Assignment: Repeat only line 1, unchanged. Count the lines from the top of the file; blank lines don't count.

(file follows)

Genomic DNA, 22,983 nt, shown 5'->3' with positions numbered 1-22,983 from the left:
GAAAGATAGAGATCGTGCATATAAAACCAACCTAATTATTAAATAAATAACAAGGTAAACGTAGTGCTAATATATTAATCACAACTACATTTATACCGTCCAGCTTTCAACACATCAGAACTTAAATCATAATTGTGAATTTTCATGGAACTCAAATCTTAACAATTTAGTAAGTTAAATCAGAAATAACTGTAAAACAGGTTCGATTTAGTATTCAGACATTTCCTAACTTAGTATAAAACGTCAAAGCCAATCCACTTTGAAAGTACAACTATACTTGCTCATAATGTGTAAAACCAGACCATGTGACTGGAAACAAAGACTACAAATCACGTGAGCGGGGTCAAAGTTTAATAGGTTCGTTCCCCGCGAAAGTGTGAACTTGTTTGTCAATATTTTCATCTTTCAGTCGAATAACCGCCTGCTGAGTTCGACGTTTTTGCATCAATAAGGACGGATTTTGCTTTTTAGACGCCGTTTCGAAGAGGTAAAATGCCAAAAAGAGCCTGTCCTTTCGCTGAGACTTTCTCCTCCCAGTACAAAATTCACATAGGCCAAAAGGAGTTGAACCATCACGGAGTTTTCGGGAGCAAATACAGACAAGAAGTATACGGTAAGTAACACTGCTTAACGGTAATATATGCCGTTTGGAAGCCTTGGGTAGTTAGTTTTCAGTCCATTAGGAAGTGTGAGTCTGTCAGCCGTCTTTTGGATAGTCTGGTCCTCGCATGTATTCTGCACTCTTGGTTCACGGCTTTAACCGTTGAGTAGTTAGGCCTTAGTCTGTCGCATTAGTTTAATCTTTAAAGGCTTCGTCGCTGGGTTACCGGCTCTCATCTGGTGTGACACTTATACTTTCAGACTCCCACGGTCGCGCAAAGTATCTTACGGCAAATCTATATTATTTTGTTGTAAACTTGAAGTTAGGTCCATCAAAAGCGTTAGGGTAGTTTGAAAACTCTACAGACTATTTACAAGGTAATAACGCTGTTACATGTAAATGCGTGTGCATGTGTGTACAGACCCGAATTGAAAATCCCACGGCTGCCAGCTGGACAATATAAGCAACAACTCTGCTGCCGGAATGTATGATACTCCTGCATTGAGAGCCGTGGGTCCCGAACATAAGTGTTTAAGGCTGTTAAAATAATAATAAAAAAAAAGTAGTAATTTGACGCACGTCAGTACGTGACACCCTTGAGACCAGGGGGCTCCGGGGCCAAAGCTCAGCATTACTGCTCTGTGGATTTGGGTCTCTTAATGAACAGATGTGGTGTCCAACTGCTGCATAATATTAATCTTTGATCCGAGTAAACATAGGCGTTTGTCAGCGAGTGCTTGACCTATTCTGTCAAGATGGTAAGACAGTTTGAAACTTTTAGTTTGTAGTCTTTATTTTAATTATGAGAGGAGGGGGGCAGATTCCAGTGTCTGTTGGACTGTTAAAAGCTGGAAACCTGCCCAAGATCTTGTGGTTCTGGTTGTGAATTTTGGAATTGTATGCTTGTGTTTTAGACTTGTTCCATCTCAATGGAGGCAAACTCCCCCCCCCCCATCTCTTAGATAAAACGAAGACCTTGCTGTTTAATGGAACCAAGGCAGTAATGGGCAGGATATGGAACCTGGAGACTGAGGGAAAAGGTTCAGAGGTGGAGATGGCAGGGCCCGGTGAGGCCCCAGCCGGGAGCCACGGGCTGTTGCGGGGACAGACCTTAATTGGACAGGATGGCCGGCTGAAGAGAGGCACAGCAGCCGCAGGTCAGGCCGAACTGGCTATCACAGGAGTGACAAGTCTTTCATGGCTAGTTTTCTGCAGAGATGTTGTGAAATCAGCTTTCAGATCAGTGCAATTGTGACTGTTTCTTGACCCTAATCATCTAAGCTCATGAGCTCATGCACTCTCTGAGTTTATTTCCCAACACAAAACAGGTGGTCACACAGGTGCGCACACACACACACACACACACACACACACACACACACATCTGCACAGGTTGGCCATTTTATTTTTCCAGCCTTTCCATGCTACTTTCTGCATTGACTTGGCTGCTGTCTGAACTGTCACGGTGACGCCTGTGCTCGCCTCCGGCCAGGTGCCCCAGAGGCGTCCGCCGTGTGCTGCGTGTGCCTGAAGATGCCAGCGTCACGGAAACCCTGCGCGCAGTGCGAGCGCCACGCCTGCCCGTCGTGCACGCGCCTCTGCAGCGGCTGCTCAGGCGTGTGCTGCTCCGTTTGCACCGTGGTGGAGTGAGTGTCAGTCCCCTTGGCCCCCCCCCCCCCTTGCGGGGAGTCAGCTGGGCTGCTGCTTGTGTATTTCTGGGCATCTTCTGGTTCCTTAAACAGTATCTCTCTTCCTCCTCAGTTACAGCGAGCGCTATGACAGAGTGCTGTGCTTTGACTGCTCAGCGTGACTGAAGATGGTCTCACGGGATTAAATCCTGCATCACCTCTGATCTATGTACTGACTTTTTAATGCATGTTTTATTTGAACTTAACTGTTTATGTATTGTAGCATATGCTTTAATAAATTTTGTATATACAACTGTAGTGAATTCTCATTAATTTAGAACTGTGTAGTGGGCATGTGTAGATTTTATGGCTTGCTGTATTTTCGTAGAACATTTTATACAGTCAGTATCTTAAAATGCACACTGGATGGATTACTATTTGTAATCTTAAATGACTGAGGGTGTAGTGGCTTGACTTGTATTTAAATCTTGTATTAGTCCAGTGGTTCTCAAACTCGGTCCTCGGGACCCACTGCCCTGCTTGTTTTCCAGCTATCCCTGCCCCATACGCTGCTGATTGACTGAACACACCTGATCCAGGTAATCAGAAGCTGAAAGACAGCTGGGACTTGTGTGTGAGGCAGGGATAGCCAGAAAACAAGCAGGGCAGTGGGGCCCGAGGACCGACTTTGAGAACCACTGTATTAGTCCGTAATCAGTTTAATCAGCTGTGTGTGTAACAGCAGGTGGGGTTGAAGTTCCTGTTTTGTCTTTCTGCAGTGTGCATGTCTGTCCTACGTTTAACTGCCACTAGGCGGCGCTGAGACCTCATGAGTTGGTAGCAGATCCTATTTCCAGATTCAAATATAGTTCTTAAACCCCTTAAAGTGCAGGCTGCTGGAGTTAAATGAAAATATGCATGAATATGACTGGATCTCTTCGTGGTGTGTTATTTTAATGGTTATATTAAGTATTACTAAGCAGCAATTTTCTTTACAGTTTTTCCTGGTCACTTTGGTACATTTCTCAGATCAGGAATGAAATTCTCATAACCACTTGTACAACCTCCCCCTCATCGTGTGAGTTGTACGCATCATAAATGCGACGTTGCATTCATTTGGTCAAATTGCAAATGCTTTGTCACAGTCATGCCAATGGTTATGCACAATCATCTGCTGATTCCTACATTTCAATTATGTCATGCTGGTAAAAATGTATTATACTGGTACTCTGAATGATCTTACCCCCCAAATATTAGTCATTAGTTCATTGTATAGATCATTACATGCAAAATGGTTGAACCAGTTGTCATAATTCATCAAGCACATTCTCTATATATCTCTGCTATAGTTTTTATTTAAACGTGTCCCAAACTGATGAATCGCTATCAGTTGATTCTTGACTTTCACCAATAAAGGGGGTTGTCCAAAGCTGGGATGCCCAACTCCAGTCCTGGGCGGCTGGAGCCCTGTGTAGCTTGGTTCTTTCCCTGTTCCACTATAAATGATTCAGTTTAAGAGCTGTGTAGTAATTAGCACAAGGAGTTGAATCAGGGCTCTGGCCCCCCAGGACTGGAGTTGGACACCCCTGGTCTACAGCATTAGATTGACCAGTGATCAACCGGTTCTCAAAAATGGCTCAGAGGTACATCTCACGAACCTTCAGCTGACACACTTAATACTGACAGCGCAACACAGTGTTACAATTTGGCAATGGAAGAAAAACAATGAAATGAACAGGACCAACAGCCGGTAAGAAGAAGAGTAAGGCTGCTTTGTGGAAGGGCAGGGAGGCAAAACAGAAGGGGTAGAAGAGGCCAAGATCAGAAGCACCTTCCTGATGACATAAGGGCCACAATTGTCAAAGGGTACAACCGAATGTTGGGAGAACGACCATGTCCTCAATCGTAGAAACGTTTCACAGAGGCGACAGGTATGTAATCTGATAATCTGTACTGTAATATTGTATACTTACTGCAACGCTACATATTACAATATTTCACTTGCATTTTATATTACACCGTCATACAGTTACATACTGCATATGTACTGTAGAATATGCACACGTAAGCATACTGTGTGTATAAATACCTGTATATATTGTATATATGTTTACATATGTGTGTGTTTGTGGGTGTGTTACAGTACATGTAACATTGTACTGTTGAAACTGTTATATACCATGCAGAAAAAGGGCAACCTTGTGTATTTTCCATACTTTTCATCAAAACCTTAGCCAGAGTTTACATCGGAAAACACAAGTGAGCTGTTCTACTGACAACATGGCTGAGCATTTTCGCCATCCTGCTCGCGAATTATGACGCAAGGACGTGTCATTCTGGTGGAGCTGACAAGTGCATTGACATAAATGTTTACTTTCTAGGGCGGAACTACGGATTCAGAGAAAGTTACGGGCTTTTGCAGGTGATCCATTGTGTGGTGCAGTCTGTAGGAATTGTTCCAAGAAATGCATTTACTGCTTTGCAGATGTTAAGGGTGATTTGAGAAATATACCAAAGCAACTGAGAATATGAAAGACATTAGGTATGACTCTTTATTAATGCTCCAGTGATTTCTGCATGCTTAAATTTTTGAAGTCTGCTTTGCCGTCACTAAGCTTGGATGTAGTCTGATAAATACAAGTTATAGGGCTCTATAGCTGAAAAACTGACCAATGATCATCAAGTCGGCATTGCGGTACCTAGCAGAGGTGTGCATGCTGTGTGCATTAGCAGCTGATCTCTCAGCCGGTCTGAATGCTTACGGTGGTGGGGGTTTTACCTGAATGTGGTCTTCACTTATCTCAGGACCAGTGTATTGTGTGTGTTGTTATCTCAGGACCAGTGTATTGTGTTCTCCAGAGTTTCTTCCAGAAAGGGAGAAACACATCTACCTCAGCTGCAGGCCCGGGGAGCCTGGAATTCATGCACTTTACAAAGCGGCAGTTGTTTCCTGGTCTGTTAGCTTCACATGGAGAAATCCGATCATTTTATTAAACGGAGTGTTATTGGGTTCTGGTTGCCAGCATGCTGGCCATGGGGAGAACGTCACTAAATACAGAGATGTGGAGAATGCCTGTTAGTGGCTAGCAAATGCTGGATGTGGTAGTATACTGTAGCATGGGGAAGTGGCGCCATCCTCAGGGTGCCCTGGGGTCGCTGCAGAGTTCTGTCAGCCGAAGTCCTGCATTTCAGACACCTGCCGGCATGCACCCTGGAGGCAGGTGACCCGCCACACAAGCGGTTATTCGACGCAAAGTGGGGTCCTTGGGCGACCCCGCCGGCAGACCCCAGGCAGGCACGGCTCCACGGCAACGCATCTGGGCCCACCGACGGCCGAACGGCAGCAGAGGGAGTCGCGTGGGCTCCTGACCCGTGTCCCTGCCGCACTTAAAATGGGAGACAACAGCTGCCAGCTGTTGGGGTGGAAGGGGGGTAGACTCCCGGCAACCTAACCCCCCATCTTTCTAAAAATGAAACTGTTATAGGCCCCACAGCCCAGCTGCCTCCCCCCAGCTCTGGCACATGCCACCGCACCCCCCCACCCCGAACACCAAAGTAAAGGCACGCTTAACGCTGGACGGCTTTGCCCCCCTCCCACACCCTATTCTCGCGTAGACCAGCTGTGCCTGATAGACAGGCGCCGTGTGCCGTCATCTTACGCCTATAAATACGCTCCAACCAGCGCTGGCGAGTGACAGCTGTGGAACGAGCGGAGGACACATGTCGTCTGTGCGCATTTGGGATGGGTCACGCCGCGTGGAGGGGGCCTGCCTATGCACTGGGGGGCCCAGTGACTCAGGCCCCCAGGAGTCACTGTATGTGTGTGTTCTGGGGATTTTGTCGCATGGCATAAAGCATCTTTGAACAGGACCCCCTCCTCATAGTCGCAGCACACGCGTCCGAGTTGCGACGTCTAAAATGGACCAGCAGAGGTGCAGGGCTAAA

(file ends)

Genomic DNA, 22,983 nt, shown 5'->3' with positions numbered 1-22,983 from the left: